Healthcare continues to be a subject of intense public debate, and rightfully so. Escalating costs are placing an enormous strain on family spending plans as well as state and federal budgets, even as healthcare outcomes consistently fail to meet expectations. Although many of the problems pertaining to health care must be addressed at the federal level, it is far past time for Pennsylvania lawmakers to explore cost-conscious reforms at the state level that actually improve patient care.
Medicaid spending remains one of the biggest cost drivers in the state budget. Consider these troubling facts:
- According to studies, more than 50% of healthcare decisions related to services and procedures are made in error and are inappropriate, unnecessary and wasteful. (2004 Rand, 2008 & 2009 PricewaterhouseCoopers)
- Roughly one out of every four dollars in the commonwealth’s budget is spent on Medicaid.
- Total Medicaid spending amounts to over $28 billion annually.
- The Department of Health and Human Services budget increases by approximately $500 million each year.
- Pennsylvania is one of the highest spenders per Medicaid enrollee in the country.
- Medicaid enrollment in Pennsylvania has increased by 20 percent since January 2015, adding approximately 700,000 people to the system.
- The influx of new patients translates into an additional cost of $4.6 billion to taxpayers, and that burden is slowly but surely being shifted away from the federal government and onto the backs of state taxpayers.
These statistics beg the question — how do we intend to pay for all of these escalating costs? Innovative solutions are absolutely necessary to prevent the need for massive tax increases that Pennsylvania families simply cannot afford to pay.
In the near future, I plan to introduce legislation that would help defray the rising cost of Medicaid while improving patient care. The bill would open the door for patients and physicians to better utilize new technology to improve treatment options, prevent misdiagnoses and avoid unnecessary and costly emergency room visits and hospital admissions. This approach also holds the potential to impact the rising cost of private insurance, since doctors would no longer be stretched so thin by the low reimbursement rates that currently lead many practices to refuse Medicaid patients. The proposal could also assist communities in combating the opioid epidemic by making it harder for individuals to gain access to multiple prescriptions by increasing doctors’ ability to verify what has already been prescribed.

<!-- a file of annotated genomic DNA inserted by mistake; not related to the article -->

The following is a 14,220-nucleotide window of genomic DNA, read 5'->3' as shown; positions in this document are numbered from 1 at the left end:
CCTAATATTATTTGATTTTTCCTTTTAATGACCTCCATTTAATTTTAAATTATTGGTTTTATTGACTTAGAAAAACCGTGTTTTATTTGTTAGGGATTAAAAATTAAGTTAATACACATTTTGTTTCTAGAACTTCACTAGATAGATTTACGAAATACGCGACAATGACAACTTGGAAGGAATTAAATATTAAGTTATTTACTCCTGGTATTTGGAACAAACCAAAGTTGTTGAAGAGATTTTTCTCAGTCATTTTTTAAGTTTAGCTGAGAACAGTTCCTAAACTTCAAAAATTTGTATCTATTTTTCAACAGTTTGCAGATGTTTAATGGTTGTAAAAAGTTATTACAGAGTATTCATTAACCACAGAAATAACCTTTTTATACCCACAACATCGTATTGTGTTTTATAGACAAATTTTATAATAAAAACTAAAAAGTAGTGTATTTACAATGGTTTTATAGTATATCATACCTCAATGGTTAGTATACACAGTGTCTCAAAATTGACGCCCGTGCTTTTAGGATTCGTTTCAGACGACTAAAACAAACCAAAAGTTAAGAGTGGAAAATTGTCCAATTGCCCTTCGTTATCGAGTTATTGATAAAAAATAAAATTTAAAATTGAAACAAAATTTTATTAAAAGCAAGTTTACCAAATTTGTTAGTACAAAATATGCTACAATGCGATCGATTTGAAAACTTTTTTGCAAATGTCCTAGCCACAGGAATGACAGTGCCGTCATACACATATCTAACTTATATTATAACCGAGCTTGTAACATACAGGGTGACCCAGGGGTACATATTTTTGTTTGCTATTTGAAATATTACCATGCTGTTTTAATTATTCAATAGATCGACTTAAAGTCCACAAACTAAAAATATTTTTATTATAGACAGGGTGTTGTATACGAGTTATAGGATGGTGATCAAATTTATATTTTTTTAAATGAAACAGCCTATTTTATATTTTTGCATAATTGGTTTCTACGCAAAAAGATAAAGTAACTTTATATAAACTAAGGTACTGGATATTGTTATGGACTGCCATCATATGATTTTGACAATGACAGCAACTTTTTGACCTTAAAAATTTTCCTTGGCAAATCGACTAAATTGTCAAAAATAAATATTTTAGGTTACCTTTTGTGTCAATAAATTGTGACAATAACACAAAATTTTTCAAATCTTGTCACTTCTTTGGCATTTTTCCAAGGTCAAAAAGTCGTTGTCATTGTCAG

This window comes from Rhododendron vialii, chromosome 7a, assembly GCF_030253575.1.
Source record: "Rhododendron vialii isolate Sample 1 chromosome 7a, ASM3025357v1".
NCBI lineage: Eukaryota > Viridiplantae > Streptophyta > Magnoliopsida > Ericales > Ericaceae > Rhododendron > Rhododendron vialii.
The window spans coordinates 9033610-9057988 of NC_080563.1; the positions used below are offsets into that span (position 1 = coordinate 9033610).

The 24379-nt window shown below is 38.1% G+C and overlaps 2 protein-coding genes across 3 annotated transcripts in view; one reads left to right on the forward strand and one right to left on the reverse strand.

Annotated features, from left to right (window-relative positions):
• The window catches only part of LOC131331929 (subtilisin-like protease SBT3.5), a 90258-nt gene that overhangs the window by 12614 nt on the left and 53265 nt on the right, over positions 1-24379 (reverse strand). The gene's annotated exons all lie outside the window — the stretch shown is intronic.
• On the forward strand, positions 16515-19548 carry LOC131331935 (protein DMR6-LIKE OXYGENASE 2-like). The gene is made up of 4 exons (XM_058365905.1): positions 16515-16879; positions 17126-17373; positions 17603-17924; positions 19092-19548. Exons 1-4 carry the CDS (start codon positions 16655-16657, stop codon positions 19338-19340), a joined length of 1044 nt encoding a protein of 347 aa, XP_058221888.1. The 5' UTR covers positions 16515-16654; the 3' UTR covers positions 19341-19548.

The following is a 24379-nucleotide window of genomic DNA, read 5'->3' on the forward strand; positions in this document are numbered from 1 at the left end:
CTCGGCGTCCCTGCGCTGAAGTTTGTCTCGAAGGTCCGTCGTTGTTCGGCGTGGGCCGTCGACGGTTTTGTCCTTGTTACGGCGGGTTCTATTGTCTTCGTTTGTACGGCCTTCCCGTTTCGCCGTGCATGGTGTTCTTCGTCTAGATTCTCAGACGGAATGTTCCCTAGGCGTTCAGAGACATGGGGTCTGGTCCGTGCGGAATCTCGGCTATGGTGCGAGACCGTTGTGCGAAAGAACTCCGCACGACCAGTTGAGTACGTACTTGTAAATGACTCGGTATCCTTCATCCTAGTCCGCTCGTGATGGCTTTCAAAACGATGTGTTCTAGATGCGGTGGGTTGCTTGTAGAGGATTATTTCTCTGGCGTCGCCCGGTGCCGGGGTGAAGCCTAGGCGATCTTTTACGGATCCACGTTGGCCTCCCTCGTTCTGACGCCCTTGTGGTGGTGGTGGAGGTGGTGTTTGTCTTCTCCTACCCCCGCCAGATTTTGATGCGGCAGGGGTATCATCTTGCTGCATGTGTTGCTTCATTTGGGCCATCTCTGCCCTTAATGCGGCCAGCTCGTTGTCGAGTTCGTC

My bill is modeled after a successful program that was implemented in Alaska several years ago. As a result of the program, Alaskans have been able to reduce their misdiagnosis rates, improve outpatient care, cut waste, and trim Medicaid costs by over 14 percent. Experts estimate that a similar program in Pennsylvania could generate between $2 billion and $4 billion in annual savings.
It is encouraging that lawmakers on both sides of the aisle have acknowledged that we must restructure state government operations in order to save money and prevent massive tax increases. Thinking outside the box and finding creative solutions that make government more efficient and effective have been a focus throughout my career. I ran for the State Senate on a promise to continue that approach and find commonsense solutions to problems within our great commonwealth. This bill is a solid step in that direction.
Improving patient outcomes at a reduced cost is a win-win for all Pennsylvanians. Who could be against that?
CONTACT: Terry Trego (717) 787-6535